Currently, OpenGL only provides an isotropic filter for texture minification. This means that the amount of filtering done along the s and t axes of the texture is the same, and is the maximum of the filtering needed along each of the two axes individually. This can lead to excessive blurring when a texture is viewed at any angle other than straight on. If it is known that a texture will always be viewed at a given angle or range of angles, it can be created in a way that reduces over-filtering.
Suppose a textured square is rendered as shown in the left of Figure 31. The texture is shown in the right. Consider the fragment that is shaded dark. Its ideal footprint is shown in the diagram of the texture as the dark inner region. But since the minification filter is isotropic, the actual footprint is forced to a square that encloses the dark region. A mipmap level will be chosen in which this square footprint is properly filtered for the fragment; in other words, a mipmap level will be selected in which the size of this square is closest to the size of the fragment. That mipmap is not level zero but level 1 or higher. Hence, at that fragment more filtering is needed along t than along s, but the same amount of filtering is done in both. The result will be that the texture will be blurred more than it needs to be.
To avoid this problem, do the extra filtering along t when you create the texture, and make the texture have the same width but only half the height. See Figure 31. The footprint now has an aspect ratio that is more square, so the enclosing square is not much larger, and is closer to the size to the fragment. Level 0 will be used instead of a higher level. Another way to think about this is that by using a texture that is shorter along t, you reduce the amount of minification that is required along t.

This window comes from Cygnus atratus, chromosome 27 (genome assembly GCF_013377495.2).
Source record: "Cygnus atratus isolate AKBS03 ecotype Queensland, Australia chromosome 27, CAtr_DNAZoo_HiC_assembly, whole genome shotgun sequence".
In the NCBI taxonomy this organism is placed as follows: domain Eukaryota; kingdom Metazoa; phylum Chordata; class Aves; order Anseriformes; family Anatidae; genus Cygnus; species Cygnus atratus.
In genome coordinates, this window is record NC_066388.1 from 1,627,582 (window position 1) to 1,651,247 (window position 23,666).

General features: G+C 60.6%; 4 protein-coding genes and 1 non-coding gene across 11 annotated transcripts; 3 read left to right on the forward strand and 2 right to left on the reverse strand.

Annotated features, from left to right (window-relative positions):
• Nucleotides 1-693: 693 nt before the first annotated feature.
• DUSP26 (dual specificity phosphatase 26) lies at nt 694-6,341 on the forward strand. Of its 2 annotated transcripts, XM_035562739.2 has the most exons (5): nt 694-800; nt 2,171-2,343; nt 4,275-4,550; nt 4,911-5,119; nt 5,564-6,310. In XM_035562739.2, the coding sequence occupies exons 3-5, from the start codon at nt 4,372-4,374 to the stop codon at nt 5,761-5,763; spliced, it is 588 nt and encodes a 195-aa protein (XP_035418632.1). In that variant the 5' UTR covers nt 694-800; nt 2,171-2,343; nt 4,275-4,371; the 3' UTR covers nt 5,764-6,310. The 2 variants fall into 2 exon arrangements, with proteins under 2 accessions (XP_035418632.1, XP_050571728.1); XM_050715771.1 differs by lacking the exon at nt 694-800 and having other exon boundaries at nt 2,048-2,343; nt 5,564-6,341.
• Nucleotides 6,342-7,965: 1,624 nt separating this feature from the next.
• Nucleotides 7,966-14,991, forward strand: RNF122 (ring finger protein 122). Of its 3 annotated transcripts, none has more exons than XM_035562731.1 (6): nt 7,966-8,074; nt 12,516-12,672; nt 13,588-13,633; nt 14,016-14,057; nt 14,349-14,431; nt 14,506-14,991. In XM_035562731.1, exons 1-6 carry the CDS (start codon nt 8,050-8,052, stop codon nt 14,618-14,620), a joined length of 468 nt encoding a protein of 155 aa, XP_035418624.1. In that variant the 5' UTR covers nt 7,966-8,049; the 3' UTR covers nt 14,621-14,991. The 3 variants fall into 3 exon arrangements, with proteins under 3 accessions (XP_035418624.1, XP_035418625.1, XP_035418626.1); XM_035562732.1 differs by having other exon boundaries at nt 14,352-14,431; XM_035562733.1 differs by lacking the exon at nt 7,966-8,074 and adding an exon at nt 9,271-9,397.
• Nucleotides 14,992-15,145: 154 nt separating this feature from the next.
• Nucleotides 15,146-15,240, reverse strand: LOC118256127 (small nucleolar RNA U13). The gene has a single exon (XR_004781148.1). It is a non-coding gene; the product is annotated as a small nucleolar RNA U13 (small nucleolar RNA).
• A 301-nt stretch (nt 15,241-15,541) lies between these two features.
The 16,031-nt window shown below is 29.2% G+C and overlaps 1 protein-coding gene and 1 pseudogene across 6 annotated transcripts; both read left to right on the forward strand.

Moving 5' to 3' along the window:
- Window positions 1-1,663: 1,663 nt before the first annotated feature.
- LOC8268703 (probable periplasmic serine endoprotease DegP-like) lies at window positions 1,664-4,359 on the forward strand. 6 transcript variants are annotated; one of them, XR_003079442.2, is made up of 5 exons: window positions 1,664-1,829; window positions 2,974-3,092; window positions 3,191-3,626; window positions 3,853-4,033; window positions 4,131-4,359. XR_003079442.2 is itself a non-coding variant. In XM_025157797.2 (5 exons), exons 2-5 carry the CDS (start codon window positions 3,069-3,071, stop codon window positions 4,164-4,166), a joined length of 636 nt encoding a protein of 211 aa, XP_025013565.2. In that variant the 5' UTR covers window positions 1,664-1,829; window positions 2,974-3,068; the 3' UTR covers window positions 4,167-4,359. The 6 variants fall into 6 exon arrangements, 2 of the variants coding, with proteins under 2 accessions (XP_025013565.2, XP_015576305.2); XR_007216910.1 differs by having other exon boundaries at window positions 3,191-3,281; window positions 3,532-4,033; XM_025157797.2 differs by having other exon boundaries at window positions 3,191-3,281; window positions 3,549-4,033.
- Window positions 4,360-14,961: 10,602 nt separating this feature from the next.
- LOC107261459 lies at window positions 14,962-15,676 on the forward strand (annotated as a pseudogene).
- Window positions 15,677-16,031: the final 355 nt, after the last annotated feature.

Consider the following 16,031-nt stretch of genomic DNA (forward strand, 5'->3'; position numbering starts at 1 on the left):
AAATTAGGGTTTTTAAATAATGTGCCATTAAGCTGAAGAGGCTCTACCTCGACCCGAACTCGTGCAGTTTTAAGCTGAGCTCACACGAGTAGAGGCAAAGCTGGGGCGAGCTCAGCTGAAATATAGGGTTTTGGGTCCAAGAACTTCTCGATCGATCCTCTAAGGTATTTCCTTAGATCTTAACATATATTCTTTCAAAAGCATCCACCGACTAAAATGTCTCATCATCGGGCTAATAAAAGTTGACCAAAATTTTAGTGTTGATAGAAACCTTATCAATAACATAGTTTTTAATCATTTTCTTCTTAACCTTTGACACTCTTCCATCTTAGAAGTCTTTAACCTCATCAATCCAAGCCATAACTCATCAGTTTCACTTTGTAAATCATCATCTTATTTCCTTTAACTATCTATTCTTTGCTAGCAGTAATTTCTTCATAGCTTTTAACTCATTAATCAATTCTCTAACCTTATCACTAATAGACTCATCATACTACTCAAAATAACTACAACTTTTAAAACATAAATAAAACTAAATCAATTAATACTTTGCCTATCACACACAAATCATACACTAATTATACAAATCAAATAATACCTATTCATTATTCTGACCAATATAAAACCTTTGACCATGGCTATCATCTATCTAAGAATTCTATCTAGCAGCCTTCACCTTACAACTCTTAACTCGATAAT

The closer the filtered mipmaps aspect ratio matches the projected aspect ratio of the geometry, the more accurate the sampling will be. An application can minimize excessive blurring at the expense of texture memory by creating a set of re-sampled mipmaps with different aspect ratios.
The application can choose the mipmap that most closely corresponds to the texture scaling ratio being applied to the textured terrain. This ratio can be quickly estimated by computing the angle between the viewers line of sight and a plane representing the terrains average orientation. Using texture objects, the application can switch to the mipmap will provide the best results.
Since texture levels must have power of two dimensions, it would appear that the only aspect ratios that can be prefiltered are 1:4, 1:2, 1:1, 2:1, 4:1, etc. You can actually define smaller aspect ratio step size by using a combination of incomplete texture images and use of the texture transform matrix. For example, say you want a ratio of 3:4. You cannot define a mipmap with lengths of this ratio, but you can define a 1:1 ratio mipmap and define an image that is scaled into a 3:4 ratio within it. The part of the texture that is not used should be placed along the top (maximum t coordinates) or right (maximum s coordinates) edge of the texture image. The scaled image can be any size, as long as it fits within the texture level. You can then create a mipmap in the normal way.
Using this mipmap for some textured geometry with a 3:4 ratio, results in an incorrect textured image. Be sure to set the texture transform matrix to rescale the narrower side of the texture (in our example in the t direction) by 3/4:
This will change the apparent size ratio between the pixels and textures in the texture filtering system, giving you the proper results. This technique would not work well with a wrapped texture; in our example, there is a discontinuity in the image when you filter outside the range of 0 to 1in t. However, in our example, wrapping in s would work fine.